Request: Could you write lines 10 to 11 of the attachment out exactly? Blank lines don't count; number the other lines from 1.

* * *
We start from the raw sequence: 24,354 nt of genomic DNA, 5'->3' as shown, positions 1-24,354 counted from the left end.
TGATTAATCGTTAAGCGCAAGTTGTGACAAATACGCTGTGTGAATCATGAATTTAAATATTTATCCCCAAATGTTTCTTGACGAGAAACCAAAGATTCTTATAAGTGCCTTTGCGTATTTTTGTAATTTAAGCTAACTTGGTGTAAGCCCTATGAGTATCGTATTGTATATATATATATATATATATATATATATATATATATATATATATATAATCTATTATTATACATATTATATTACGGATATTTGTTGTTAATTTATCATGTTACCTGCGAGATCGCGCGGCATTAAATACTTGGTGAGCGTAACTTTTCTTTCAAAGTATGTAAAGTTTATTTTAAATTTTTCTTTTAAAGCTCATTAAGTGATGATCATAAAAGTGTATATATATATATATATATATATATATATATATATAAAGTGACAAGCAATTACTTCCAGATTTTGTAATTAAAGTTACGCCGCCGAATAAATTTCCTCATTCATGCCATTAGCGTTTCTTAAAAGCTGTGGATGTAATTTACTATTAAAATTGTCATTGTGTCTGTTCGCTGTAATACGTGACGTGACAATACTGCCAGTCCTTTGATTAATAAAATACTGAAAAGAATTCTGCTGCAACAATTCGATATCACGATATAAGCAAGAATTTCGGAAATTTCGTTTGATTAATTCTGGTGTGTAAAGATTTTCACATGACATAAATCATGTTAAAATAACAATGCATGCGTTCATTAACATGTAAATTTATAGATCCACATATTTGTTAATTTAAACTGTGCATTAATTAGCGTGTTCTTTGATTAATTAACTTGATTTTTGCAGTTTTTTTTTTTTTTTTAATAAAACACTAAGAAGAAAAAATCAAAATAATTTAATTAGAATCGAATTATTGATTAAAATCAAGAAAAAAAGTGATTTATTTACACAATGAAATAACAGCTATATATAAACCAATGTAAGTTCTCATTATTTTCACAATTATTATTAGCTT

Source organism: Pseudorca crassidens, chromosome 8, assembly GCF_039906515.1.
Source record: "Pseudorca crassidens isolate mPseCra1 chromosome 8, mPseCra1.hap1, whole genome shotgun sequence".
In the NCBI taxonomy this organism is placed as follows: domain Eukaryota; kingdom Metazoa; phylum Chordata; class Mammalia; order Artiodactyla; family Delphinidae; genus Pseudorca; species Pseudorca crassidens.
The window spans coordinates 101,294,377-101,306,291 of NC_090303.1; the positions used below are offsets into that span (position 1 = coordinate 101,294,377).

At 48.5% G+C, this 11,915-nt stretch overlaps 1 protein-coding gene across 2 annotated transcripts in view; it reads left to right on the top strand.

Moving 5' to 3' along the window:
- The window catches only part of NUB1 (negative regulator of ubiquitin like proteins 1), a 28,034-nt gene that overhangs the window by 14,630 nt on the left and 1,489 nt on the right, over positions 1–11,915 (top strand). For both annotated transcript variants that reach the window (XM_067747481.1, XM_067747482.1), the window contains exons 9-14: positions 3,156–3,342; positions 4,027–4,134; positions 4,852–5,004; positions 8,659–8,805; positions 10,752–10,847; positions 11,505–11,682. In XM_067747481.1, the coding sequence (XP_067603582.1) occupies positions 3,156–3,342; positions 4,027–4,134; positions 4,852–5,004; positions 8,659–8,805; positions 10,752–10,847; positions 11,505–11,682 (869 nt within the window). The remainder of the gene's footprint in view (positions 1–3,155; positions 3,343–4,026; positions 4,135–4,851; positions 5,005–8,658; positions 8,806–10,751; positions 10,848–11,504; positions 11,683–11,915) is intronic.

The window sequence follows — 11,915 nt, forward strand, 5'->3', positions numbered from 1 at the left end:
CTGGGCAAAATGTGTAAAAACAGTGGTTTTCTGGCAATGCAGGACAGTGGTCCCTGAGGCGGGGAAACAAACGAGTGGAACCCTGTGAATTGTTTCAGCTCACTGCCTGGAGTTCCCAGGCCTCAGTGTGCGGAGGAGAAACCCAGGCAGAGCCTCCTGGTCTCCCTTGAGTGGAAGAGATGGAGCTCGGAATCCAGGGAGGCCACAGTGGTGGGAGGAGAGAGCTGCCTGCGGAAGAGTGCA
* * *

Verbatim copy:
The window sequence follows — 11,915 nt, forward strand, 5'->3', positions numbered from 1 at the left end:
CTGGGCAAAATGTGTAAAAACAGTGGTTTTCTGGCAATGCAGGACAGTGGTCCCTGAGGCGGGGAAACAAACGAGTGGAACCCTGTGAATTGTTTCAGCTCACTGCCTGGAGTTCCCAGGCCTCAGTGTGCGGAGGAGAAACCCAGGCAGAGCCTCCTGGTCTCCCTTGAGTGGAAGAGATGGAGCTCGGAATCCAGGGAGGCCACAGTGGTGGGAGGAGAGAGCTGCCTGCGGAAGAGTGCA